Deviations from prescribed rules governing supply chains often indicate that environments are vulnerable to fraud and corruption. Picture: SUNDAY TIMES
Deviations from prescribed rules governing supply chains often indicate that environments are vulnerable to fraud and corruption. Picture: SUNDAY TIMES

A central theme of Transparency International’s 2018 corruption perceptions index is the relationship between democracy and corruption.

Certainly one can’t deny the threats to democracy in very diverse countries across the globe. Nor can one deny increasing levels of corruption or the fact that in many countries attacks on the democracy coincide with increasing levels of corruption — think about the US, Turkey, India, Hungary, Brazil, to name a few. And think about our country — does our experience evidence a relationship between our democracy and corruption?

PODCAST: Listen to more commentary on the topic.

On the one hand, to sustain corruption on the scale that characterised the state capture era, key institutions of the democracy had themselves to be captured. This is particularly true of the institutions of accountability — those institutions that are charged with oversight of the executive.

We saw how, to ensure that former president Jacob Zuma’s conduct in the arms deal was protected from law enforcement, the Scorpions had to be destroyed. We saw then how, largely through abuse of the president’s powers of appointment, the Hawks, successor to the Scorpions, Crime Intelligence and the National Prosecuting Authority (NPA) had to be bent and twisted to ensure that they too protected Zuma and his cronies from accountability and from bearing the consequences of their conduct.

We saw the same thing happen to the SA Revenue Service (Sars). We saw parliament turned into a toy telephone through which the executive barked its orders but which didn’t take calls from those who elected it.

The fightback

On the other hand, we saw how other institutions of our democracy led the fight back against state capture. Robust and independent civil society, media and judiciary are key indicators of a functioning democracy and in our country, these are widely acknowledged for their leading role in confronting state capture. And who can forget the role that the public protector’s office under Thuli Madonsela played in holding the executive to account?

And so, while corruption has compromised key institutions of our democracy, other key democratic institutions have confronted corruption and state capture.

There can be little doubt that the fightback against state capture has borne fruit. In 2018 we saw new boards appointed at previously captured state-owned enterprises (SOEs) like Eskom, Transnet, Denel and SAA. We have seen these boards begin to sweep the dirt out of the executive suites of these SOEs.

We have seen Tom Moyane driven out of Sars and Shaun Abrahams removed from the NPA. We have all been engrossed in the proceedings of commissions of enquiry into state capture, Sars and the Public Investment Corporation. We have seen the rot at the NPA laid bare in the enquiry into the destructive conduct of leading officials in that critically important institution. We have seen corrupt cabinet ministers like Mosebenzi Zwane, Des van Rooyen and Malusi Gigaba put out to pasture.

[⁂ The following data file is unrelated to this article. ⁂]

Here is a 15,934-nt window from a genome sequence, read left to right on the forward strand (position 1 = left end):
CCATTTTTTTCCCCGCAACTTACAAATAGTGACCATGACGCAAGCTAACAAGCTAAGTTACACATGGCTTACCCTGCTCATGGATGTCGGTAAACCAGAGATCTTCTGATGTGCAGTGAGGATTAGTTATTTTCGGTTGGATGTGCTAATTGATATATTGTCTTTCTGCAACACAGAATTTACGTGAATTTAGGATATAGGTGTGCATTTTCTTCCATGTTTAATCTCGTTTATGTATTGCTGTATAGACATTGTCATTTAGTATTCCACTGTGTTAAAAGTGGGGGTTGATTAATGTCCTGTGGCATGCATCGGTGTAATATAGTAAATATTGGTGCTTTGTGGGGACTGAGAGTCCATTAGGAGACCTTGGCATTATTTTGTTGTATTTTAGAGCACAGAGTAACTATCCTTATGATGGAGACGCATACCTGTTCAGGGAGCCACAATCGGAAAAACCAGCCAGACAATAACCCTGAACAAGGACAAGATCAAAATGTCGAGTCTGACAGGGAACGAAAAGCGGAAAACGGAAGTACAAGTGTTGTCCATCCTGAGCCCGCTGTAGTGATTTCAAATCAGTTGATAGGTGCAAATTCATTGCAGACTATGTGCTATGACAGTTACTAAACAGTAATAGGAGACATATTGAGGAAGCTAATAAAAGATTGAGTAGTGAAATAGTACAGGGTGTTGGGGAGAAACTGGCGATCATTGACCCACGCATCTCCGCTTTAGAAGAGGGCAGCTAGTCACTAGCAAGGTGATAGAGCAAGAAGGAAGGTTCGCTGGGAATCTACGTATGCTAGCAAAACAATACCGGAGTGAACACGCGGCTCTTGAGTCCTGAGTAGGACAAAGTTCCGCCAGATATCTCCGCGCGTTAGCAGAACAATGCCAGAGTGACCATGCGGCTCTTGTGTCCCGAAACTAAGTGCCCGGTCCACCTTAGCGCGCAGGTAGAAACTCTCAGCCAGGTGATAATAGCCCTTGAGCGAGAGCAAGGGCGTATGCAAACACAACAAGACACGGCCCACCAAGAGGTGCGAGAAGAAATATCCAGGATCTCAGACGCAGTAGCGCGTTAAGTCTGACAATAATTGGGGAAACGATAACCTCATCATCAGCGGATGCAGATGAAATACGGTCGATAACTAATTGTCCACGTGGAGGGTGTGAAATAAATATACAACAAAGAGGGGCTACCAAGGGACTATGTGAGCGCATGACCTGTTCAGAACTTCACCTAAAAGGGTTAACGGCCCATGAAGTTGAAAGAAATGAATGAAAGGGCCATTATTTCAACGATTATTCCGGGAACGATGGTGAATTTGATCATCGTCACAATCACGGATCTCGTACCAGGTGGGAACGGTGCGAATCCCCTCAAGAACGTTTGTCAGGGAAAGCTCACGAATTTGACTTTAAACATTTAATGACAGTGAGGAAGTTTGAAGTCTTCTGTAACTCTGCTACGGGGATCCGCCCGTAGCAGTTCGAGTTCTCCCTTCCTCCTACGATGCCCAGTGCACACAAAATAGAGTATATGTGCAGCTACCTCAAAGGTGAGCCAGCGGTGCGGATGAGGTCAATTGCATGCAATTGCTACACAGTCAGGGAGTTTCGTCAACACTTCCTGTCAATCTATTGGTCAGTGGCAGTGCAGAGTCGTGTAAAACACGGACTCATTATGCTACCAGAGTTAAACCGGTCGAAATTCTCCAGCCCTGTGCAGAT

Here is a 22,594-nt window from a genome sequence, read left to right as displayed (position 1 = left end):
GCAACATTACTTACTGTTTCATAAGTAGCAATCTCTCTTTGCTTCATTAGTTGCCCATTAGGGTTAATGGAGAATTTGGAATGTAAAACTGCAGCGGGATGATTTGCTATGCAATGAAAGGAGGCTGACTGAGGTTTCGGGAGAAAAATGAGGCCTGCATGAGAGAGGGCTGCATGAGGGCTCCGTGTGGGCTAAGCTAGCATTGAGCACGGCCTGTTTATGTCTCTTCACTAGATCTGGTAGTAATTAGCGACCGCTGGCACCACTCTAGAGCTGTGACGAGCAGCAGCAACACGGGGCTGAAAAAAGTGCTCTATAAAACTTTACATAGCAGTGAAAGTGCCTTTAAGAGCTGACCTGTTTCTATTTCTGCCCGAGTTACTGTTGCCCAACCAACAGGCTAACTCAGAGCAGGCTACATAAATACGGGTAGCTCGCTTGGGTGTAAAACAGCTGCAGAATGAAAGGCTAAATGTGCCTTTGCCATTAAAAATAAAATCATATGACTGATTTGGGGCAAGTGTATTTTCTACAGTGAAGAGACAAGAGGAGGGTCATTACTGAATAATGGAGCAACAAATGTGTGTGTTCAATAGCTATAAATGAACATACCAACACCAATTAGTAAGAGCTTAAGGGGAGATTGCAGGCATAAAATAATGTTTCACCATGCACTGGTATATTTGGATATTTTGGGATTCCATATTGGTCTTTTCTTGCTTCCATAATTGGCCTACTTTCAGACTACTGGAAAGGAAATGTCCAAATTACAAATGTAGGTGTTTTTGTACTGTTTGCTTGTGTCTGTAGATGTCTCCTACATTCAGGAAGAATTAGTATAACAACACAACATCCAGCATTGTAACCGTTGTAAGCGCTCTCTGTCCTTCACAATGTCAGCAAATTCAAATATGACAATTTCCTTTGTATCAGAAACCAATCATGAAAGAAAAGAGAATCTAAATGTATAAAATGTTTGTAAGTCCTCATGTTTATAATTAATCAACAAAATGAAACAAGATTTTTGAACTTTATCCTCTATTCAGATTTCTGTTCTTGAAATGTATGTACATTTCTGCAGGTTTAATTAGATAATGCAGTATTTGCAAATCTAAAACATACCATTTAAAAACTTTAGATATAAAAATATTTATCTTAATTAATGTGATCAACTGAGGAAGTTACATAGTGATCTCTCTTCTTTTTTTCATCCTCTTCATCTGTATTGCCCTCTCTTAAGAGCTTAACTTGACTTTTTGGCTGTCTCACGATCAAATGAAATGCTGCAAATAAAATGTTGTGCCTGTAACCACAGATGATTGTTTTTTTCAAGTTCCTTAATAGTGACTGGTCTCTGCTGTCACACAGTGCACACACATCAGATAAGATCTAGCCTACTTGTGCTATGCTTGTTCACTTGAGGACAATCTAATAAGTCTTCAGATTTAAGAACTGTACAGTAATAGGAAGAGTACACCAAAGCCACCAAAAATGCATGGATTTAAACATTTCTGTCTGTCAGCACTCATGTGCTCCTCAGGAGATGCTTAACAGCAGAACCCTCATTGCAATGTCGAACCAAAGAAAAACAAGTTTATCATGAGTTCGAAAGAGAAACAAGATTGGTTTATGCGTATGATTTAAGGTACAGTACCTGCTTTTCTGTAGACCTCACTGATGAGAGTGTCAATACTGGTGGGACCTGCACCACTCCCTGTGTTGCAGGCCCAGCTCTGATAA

But we are only at the foothills of a very high mountain. Not only do we have to remain vigilant in exposing continuing acts of corruption — and there are plenty of those — but we have to contribute positively to rebuilding those vital institutions that were crushed in the state capture era.

The best antidote

A prime lesson from the bitter experience of the state capture era is that corruption undermines democracy and, conversely, that democracy is the best antidote to corruption.

Therefore, the key task for opponents of corruption is to support the institutions and culture of democracy. In order to do so, we must aggressively defend ourselves against attacks from those who seek to undermine independent civil society organisations. We must also remain vigilant in defending the independence of the judiciary and press freedom.

But it is as important that we contribute to strengthening the formal institutions of the democracy.

We must demand access to the deliberations of parliamentary committee hearings. We must demonstrate by the quality of our submissions that we are a valuable resource in the making of policy and legislation. We must ensure the effective enforcement of those laws intended to support democracy, such as the law regulating party political funding.

We must protect vital institutions of accountability such as the NPA and the auditor-general. We must expose the conduct of those who, like the present public protector, have let democracy down. And we must help build and capacitate those community-based institutions of democracy such as school governing bodies.

The narrative of state capture centres on the capture of institutions like Eskom, Transnet and other state-owned enterprises. But even more damaging has been the capture of institutions, such as parliament, that are charged with holding accountable those and other public institutions.

A prime task of organisations like Corruption Watch is challenging and assisting those institutions and their members to take their rightful place as representatives of the people who have elected them.

This will determine whether or not the powerful executive institutions serve the people of SA or whether they once again become feeding troughs for those who prey on ordinary South Africans in order to advance their own greedy interests.

• Lewis is Corruption Watch executive director.